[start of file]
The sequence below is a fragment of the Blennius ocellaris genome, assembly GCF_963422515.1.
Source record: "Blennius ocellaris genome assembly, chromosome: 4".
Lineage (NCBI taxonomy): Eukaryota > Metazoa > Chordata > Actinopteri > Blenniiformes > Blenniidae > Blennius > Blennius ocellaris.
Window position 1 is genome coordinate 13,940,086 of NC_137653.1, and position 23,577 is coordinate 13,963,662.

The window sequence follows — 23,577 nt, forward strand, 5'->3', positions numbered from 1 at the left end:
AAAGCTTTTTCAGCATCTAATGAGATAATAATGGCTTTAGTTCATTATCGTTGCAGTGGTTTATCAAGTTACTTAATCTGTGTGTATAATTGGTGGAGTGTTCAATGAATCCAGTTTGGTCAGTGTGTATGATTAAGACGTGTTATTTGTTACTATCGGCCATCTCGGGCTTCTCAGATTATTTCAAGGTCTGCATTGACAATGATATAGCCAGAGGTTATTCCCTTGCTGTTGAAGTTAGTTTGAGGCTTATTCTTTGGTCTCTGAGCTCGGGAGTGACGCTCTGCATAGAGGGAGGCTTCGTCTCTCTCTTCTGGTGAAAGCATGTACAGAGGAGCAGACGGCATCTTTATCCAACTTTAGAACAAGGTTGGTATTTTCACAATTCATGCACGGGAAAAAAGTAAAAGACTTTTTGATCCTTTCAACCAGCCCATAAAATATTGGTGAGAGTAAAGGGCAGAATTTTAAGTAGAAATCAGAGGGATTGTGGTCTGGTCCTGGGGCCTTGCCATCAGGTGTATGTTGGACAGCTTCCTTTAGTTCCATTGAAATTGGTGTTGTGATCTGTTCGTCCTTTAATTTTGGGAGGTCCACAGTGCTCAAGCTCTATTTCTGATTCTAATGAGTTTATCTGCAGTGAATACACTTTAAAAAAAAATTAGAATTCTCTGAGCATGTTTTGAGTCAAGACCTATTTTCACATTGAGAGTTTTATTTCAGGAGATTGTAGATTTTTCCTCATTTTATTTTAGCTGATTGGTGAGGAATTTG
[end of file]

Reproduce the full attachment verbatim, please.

The sequence below is a fragment of the Blennius ocellaris genome, assembly GCF_963422515.1.
Source record: "Blennius ocellaris genome assembly, chromosome: 4".
Lineage (NCBI taxonomy): Eukaryota > Metazoa > Chordata > Actinopteri > Blenniiformes > Blenniidae > Blennius > Blennius ocellaris.
Window position 1 is genome coordinate 13,940,086 of NC_137653.1, and position 23,577 is coordinate 13,963,662.

The window sequence follows — 23,577 nt, forward strand, 5'->3', positions numbered from 1 at the left end:
AAAGCTTTTTCAGCATCTAATGAGATAATAATGGCTTTAGTTCATTATCGTTGCAGTGGTTTATCAAGTTACTTAATCTGTGTGTATAATTGGTGGAGTGTTCAATGAATCCAGTTTGGTCAGTGTGTATGATTAAGACGTGTTATTTGTTACTATCGGCCATCTCGGGCTTCTCAGATTATTTCAAGGTCTGCATTGACAATGATATAGCCAGAGGTTATTCCCTTGCTGTTGAAGTTAGTTTGAGGCTTATTCTTTGGTCTCTGAGCTCGGGAGTGACGCTCTGCATAGAGGGAGGCTTCGTCTCTCTCTTCTGGTGAAAGCATGTACAGAGGAGCAGACGGCATCTTTATCCAACTTTAGAACAAGGTTGGTATTTTCACAATTCATGCACGGGAAAAAAGTAAAAGACTTTTTGATCCTTTCAACCAGCCCATAAAATATTGGTGAGAGTAAAGGGCAGAATTTTAAGTAGAAATCAGAGGGATTGTGGTCTGGTCCTGGGGCCTTGCCATCAGGTGTATGTTGGACAGCTTCCTTTAGTTCCATTGAAATTGGTGTTGTGATCTGTTCGTCCTTTAATTTTGGGAGGTCCACAGTGCTCAAGCTCTATTTCTGATTCTAATGAGTTTATCTGCAGTGAATACACTTTAAAAAAAAATTAGAATTCTCTGAGCATGTTTTGAGTCAAGACCTATTTTCACATTGAGAGTTTTATTTCAGGAGATTGTAGATTTTTCCTCATTTTATTTTAGCTGATTGGTGAGGAATTTG